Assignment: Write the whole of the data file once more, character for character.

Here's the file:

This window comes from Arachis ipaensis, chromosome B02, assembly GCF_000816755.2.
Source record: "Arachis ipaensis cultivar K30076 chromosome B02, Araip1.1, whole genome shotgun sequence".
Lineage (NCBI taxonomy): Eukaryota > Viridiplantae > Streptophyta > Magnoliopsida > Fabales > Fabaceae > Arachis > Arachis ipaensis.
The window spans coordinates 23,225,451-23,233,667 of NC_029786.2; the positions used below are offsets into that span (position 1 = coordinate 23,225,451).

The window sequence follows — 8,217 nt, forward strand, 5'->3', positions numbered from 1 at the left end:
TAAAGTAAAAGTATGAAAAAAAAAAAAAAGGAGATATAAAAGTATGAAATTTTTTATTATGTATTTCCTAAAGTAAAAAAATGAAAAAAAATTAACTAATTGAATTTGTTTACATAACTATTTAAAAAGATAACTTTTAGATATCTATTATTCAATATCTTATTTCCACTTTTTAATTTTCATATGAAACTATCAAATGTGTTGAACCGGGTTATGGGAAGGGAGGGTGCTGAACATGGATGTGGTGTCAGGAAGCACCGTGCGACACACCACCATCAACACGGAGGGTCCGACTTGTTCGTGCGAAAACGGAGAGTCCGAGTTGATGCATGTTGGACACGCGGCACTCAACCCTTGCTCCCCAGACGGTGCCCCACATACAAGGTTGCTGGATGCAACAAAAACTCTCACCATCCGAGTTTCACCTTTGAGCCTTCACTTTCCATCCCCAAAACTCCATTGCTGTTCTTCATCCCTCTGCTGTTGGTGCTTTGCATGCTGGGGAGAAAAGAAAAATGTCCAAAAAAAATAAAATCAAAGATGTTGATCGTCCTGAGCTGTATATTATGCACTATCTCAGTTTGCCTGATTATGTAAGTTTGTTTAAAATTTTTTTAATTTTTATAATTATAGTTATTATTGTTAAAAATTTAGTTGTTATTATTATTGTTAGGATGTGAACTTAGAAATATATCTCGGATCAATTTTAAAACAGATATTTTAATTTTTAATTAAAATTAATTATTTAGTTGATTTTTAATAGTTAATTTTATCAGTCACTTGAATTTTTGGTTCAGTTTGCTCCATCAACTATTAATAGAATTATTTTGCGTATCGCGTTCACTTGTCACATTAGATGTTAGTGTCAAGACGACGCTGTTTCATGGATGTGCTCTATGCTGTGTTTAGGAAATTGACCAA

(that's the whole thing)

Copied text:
This window comes from Arachis ipaensis, chromosome B02, assembly GCF_000816755.2.
Source record: "Arachis ipaensis cultivar K30076 chromosome B02, Araip1.1, whole genome shotgun sequence".
Lineage (NCBI taxonomy): Eukaryota > Viridiplantae > Streptophyta > Magnoliopsida > Fabales > Fabaceae > Arachis > Arachis ipaensis.
The window spans coordinates 23,225,451-23,233,667 of NC_029786.2; the positions used below are offsets into that span (position 1 = coordinate 23,225,451).

The window sequence follows — 8,217 nt, forward strand, 5'->3', positions numbered from 1 at the left end:
TAAAGTAAAAGTATGAAAAAAAAAAAAAAGGAGATATAAAAGTATGAAATTTTTTATTATGTATTTCCTAAAGTAAAAAAATGAAAAAAAATTAACTAATTGAATTTGTTTACATAACTATTTAAAAAGATAACTTTTAGATATCTATTATTCAATATCTTATTTCCACTTTTTAATTTTCATATGAAACTATCAAATGTGTTGAACCGGGTTATGGGAAGGGAGGGTGCTGAACATGGATGTGGTGTCAGGAAGCACCGTGCGACACACCACCATCAACACGGAGGGTCCGACTTGTTCGTGCGAAAACGGAGAGTCCGAGTTGATGCATGTTGGACACGCGGCACTCAACCCTTGCTCCCCAGACGGTGCCCCACATACAAGGTTGCTGGATGCAACAAAAACTCTCACCATCCGAGTTTCACCTTTGAGCCTTCACTTTCCATCCCCAAAACTCCATTGCTGTTCTTCATCCCTCTGCTGTTGGTGCTTTGCATGCTGGGGAGAAAAGAAAAATGTCCAAAAAAAATAAAATCAAAGATGTTGATCGTCCTGAGCTGTATATTATGCACTATCTCAGTTTGCCTGATTATGTAAGTTTGTTTAAAATTTTTTTAATTTTTATAATTATAGTTATTATTGTTAAAAATTTAGTTGTTATTATTATTGTTAGGATGTGAACTTAGAAATATATCTCGGATCAATTTTAAAACAGATATTTTAATTTTTAATTAAAATTAATTATTTAGTTGATTTTTAATAGTTAATTTTATCAGTCACTTGAATTTTTGGTTCAGTTTGCTCCATCAACTATTAATAGAATTATTTTGCGTATCGCGTTCACTTGTCACATTAGATGTTAGTGTCAAGACGACGCTGTTTCATGGATGTGCTCTATGCTGTGTTTAGGAAATTGACCAA